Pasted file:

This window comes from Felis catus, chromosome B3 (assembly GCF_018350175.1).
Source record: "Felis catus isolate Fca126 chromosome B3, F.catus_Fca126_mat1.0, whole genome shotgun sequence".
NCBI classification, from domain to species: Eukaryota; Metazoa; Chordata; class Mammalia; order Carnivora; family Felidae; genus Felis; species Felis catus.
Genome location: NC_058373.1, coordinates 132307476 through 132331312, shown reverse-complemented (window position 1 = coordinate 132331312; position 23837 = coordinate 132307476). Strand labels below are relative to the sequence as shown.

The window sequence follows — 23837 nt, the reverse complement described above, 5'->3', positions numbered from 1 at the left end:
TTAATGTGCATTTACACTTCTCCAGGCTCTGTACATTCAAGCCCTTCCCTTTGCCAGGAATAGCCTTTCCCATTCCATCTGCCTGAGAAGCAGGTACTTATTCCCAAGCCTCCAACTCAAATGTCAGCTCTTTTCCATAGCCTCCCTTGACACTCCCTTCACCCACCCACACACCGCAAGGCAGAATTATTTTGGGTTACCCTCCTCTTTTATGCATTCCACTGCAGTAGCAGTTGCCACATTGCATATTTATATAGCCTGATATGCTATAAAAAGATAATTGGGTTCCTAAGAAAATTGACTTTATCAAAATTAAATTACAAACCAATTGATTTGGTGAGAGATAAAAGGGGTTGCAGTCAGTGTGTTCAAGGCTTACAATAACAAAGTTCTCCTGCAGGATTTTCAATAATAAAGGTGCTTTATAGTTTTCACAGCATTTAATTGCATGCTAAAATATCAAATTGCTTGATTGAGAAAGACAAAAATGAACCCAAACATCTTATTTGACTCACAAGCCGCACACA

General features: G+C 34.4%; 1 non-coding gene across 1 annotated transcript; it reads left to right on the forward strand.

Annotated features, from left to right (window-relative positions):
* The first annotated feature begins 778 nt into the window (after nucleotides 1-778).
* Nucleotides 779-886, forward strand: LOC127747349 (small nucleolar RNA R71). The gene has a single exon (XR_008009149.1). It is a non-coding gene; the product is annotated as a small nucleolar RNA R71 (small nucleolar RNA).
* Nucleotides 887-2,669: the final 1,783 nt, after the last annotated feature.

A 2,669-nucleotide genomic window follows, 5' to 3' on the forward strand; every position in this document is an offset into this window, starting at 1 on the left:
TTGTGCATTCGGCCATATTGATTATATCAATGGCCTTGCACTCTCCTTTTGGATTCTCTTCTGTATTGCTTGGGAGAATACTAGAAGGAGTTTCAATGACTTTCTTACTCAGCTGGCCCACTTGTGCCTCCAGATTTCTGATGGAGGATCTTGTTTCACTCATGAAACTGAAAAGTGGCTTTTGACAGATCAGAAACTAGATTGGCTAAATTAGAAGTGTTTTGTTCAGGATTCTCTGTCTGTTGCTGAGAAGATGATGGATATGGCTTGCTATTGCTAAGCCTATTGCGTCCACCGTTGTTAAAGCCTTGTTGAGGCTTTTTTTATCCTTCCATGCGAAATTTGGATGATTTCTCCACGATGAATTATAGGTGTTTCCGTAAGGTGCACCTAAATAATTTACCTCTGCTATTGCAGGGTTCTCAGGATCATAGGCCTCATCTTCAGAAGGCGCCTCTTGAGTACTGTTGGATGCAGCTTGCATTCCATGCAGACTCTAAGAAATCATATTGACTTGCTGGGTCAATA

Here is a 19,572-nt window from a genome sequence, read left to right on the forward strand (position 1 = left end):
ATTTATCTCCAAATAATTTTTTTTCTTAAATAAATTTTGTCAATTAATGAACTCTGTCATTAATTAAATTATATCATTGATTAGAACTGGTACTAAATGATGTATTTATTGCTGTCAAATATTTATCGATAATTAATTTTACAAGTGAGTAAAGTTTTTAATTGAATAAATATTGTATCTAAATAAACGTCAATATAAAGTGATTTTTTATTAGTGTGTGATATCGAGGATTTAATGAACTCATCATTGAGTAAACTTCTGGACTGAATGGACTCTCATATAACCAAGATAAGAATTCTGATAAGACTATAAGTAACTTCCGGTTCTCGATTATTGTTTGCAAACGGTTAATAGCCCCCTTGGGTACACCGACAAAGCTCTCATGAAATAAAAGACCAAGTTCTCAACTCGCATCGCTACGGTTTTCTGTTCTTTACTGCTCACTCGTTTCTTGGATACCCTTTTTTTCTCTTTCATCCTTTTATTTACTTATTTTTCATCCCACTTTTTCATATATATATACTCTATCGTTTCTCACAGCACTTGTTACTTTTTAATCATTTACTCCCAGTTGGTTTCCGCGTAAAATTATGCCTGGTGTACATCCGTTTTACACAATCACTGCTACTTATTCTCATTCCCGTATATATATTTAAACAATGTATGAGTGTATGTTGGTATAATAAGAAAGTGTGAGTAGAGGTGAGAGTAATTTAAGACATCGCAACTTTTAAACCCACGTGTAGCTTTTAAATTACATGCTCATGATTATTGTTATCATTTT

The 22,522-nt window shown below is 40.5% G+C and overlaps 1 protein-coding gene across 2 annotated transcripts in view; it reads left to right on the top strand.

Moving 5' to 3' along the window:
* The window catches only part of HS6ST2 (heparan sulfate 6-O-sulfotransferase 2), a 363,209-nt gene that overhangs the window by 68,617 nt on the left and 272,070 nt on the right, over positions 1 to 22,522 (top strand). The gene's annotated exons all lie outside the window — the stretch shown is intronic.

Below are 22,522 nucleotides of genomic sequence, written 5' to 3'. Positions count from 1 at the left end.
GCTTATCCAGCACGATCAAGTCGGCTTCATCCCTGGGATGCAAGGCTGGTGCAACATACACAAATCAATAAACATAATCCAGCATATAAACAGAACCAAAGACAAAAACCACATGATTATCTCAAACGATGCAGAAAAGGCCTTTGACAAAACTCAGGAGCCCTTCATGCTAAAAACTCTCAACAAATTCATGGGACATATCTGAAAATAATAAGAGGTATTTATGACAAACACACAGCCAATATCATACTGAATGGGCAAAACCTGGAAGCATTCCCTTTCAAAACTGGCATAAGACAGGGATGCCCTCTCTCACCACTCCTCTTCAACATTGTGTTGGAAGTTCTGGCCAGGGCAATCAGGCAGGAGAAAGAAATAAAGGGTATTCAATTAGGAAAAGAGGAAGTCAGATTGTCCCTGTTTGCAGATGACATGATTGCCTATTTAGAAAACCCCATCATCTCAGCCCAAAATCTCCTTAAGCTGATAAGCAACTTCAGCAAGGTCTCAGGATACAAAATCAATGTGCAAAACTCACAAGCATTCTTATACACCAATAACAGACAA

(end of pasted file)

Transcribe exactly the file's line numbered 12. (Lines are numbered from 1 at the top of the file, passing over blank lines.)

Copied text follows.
A 2,669-nucleotide genomic window follows, 5' to 3' on the forward strand; every position in this document is an offset into this window, starting at 1 on the left: